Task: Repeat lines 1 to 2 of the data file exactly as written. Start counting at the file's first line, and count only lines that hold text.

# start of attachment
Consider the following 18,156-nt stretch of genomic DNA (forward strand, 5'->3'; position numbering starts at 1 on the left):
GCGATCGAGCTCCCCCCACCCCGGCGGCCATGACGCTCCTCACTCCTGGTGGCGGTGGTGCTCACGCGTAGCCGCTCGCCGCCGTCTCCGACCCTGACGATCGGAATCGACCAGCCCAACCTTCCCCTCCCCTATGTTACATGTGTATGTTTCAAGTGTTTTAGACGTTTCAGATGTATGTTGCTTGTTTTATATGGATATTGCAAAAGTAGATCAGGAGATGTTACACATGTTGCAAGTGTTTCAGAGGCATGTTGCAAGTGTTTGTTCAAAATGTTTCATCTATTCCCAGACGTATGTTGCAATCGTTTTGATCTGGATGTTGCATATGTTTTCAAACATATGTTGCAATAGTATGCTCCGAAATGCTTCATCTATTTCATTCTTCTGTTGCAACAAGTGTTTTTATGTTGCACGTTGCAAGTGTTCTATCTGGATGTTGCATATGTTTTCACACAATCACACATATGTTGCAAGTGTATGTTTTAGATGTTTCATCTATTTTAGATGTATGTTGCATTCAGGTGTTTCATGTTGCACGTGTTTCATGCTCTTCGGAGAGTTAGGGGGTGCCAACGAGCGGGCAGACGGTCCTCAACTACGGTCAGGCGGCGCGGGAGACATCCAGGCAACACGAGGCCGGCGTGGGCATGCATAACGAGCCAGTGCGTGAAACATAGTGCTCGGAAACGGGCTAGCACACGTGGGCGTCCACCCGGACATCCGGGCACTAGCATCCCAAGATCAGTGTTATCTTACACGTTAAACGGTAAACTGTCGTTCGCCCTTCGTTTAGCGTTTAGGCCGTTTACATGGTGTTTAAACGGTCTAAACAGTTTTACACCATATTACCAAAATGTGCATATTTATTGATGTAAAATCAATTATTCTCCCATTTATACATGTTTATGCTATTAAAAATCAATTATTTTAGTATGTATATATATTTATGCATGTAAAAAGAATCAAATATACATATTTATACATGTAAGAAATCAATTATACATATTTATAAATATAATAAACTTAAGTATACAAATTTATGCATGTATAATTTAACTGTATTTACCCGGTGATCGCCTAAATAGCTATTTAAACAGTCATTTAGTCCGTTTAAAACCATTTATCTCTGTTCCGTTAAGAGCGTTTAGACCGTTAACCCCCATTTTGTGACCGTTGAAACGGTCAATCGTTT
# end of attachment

Consider the following 18,156-nt stretch of genomic DNA (forward strand, 5'->3'; position numbering starts at 1 on the left):
GCGATCGAGCTCCCCCCACCCCGGCGGCCATGACGCTCCTCACTCCTGGTGGCGGTGGTGCTCACGCGTAGCCGCTCGCCGCCGTCTCCGACCCTGACGATCGGAATCGACCAGCCCAACCTTCCCCTCCCCTATGTTACATGTGTATGTTTCAAGTGTTTTAGACGTTTCAGATGTATGTTGCTTGTTTTATATGGATATTGCAAAAGTAGATCAGGAGATGTTACACATGTTGCAAGTGTTTCAGAGGCATGTTGCAAGTGTTTGTTCAAAATGTTTCATCTATTCCCAGACGTATGTTGCAATCGTTTTGATCTGGATGTTGCATATGTTTTCAAACATATGTTGCAATAGTATGCTCCGAAATGCTTCATCTATTTCATTCTTCTGTTGCAACAAGTGTTTTTATGTTGCACGTTGCAAGTGTTCTATCTGGATGTTGCATATGTTTTCACACAATCACACATATGTTGCAAGTGTATGTTTTAGATGTTTCATCTATTTTAGATGTATGTTGCATTCAGGTGTTTCATGTTGCACGTGTTTCATGCTCTTCGGAGAGTTAGGGGGTGCCAACGAGCGGGCAGACGGTCCTCAACTACGGTCAGGCGGCGCGGGAGACATCCAGGCAACACGAGGCCGGCGTGGGCATGCATAACGAGCCAGTGCGTGAAACATAGTGCTCGGAAACGGGCTAGCACACGTGGGCGTCCACCCGGACATCCGGGCACTAGCATCCCAAGATCAGTGTTATCTTACACGTTAAACGGTAAACTGTCGTTCGCCCTTCGTTTAGCGTTTAGGCCGTTTACATGGTGTTTAAACGGTCTAAACAGTTTTACACCATATTACCAAAATGTGCATATTTATTGATGTAAAATCAATTATTCTCCCATTTATACATGTTTATGCTATTAAAAATCAATTATTTTAGTATGTATATATATTTATGCATGTAAAAAGAATCAAATATACATATTTATACATGTAAGAAATCAATTATACATATTTATAAATATAATAAACTTAAGTATACAAATTTATGCATGTATAATTTAACTGTATTTACCCGGTGATCGCCTAAATAGCTATTTAAACAGTCATTTAGTCCGTTTAAAACCATTTATCTCTGTTCCGTTAAGAGCGTTTAGACCGTTAACCCCCATTTTGTGACCGTTGAAACGGTCAATCGTTT